“I get confused easily, and exhausted. ... I try to keep a schedule, a routine, and fishing is my routine,” Pam Zylka said while re-baiting her hook. “I have problems remembering things, short term. … Things get jostled around.”
Mike Zylka said he doesn’t enjoy fishing. The couple’s been married since 1992.
“I don’t much like her going down there alone all the time. But what can I do? She loves it. Fishing is her life,” Mike said, adding that he may go with Pam on occasion and read while she fishes.
“Fishing is not my thing," he said. "But it’s definitely hers … and she’s good at it. I consider her a professional amateur.”
Pam’s gear is simple and a bit worn: taped-up spinning reels and rods with 15-pound test line, an egg-shaped weight and plain hook baited with a crawler. She throws it out and waits.
She is very good at waiting.
“I usually get a few. I don’t get skunked very often,” Zylka noted.
On that day, she had caught a smallmouth bass but nothing else. Perch and suckers are regulars. Pike are rare. The estuary holds a potpourri of fish species, and Zylka has caught almost all of them except a muskie. Yes, she’s landed a few good walleyes. But one of her favorite fish to catch here are sturgeon. She’s landed them bigger than 40 inches, she said, grabbing them by the tail to get them out of the water.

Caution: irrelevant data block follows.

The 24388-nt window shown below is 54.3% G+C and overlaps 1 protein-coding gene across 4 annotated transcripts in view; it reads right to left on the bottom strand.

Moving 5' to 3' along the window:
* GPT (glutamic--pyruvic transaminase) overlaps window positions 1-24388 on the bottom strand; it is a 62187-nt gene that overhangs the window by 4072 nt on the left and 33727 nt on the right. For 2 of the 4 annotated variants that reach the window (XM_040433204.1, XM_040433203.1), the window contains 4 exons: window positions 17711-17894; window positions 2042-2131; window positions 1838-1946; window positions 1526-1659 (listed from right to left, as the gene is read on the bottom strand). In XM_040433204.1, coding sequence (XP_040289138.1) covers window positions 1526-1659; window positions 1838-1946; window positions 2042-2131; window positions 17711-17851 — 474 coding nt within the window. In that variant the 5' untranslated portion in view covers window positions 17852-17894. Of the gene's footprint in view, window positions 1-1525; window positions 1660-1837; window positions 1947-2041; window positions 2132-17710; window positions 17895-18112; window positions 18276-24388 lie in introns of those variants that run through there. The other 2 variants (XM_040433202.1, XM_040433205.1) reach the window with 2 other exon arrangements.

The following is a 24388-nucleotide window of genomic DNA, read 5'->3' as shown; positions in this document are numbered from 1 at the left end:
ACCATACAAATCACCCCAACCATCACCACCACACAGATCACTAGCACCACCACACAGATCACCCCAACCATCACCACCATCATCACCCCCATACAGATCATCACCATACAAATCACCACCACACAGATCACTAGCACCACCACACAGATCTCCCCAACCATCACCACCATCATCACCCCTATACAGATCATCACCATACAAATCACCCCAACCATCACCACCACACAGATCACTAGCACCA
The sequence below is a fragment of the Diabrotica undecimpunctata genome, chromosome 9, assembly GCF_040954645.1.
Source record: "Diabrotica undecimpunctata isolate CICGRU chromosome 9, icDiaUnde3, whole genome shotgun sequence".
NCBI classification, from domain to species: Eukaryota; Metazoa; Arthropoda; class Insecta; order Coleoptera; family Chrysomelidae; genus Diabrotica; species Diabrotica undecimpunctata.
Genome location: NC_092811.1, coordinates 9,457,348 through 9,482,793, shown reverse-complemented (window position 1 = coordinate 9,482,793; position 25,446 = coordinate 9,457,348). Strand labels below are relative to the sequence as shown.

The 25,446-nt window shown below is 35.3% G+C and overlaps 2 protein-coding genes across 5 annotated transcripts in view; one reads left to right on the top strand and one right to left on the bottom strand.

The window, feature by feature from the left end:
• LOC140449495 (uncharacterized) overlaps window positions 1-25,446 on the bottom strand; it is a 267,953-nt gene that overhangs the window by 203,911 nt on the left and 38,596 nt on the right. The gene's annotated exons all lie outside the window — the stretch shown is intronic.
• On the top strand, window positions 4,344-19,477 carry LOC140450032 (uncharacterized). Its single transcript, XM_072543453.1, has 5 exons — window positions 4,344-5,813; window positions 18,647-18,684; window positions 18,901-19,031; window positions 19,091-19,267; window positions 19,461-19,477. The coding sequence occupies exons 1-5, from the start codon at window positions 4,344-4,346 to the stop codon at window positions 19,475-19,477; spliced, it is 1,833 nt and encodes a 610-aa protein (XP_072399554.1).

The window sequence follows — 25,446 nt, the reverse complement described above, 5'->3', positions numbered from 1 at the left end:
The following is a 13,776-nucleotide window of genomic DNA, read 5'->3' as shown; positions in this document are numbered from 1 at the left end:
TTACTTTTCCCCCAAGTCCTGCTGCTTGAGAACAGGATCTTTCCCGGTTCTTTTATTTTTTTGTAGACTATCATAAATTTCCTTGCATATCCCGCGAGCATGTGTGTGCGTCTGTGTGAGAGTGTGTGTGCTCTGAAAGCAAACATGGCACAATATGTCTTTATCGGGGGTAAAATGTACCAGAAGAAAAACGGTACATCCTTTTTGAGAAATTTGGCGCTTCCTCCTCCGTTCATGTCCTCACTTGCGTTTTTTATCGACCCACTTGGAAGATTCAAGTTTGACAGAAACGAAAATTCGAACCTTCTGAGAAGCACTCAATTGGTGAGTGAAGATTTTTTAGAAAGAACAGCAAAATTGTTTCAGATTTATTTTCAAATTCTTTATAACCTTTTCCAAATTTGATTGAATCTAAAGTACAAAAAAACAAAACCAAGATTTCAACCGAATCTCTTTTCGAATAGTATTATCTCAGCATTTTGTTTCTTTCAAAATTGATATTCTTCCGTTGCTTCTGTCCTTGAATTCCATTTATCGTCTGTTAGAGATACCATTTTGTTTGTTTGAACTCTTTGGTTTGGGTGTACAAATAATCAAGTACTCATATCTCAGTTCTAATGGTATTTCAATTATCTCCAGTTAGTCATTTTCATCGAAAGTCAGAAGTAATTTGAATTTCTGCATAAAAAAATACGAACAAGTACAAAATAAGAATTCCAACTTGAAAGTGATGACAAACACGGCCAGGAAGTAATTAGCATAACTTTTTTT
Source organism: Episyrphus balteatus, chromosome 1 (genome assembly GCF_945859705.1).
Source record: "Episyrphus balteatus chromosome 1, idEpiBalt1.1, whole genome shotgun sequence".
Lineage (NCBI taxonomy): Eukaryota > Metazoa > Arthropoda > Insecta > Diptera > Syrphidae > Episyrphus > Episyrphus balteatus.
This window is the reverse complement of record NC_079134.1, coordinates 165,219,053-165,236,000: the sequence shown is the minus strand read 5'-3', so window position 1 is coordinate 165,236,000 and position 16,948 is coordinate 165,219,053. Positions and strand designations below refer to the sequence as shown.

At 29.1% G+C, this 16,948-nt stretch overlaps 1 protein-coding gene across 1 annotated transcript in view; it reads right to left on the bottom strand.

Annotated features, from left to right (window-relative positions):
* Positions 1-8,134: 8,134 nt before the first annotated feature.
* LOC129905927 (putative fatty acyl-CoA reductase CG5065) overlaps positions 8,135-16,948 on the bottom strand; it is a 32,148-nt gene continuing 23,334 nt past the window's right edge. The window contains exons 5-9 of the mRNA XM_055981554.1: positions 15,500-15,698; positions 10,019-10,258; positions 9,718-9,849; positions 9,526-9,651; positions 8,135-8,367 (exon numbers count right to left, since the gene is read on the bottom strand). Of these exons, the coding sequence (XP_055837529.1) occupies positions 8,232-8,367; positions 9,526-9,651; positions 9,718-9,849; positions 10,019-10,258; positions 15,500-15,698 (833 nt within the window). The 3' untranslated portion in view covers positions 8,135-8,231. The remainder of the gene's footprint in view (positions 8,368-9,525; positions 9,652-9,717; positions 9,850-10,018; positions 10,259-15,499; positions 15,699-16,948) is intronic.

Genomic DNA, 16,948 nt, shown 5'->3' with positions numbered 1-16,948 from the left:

“I had a sturgeon on the other day that jumped and spit my hook,” she said. “That would have been sturgeon No. 9 for the year for me if he would have stayed on.”
She's also caught catfish, sucker (up to 15 pounds), ruffe, goby, perch, smallmouth bass, crappie (up to 16 inches) carp and drum (also known as sheepshead), as well as freshwater eel (very slimy, she noted) and painted turtles.
“Drum are really fun. They’re one of my favorites, too,” she said. “They don’t jump, but they pull hard.”
All of the fish she catches are released.
“It got where I didn’t want to clean them any more. The whole house would stink like fish,” she said, noting she also got some cold stares from people when she’d bring fish home on the bus. “And I felt sorry for the fish on the stringer. My heart would go out to them. So I let them all go now.”
Zylka may bring a can of pop with her out to fish each day, but she usually doesn't bring much food. She often sits much of the day, spending eight or nine hours on the pier without leaving.
“I don’t get very hungry out here,” she said.
She adds sweaters, scarves and a warm hat as October mornings cool off fast. If it rains hard, she will head home early. She usually tires by early afternoon and walks the mile or so back to Grand Avenue for the bus ride east to Lincoln Park. There she transfers to another bus to take her the 10 blocks up the hill.
“I could walk up, but the bus is easier,” she noted.
Fishing, Zylka said, offers her life a daily dose of nature therapy.
“I try to fish every day. I find peace here. I don’t think about my problems when I fish,” she said. “I love it.”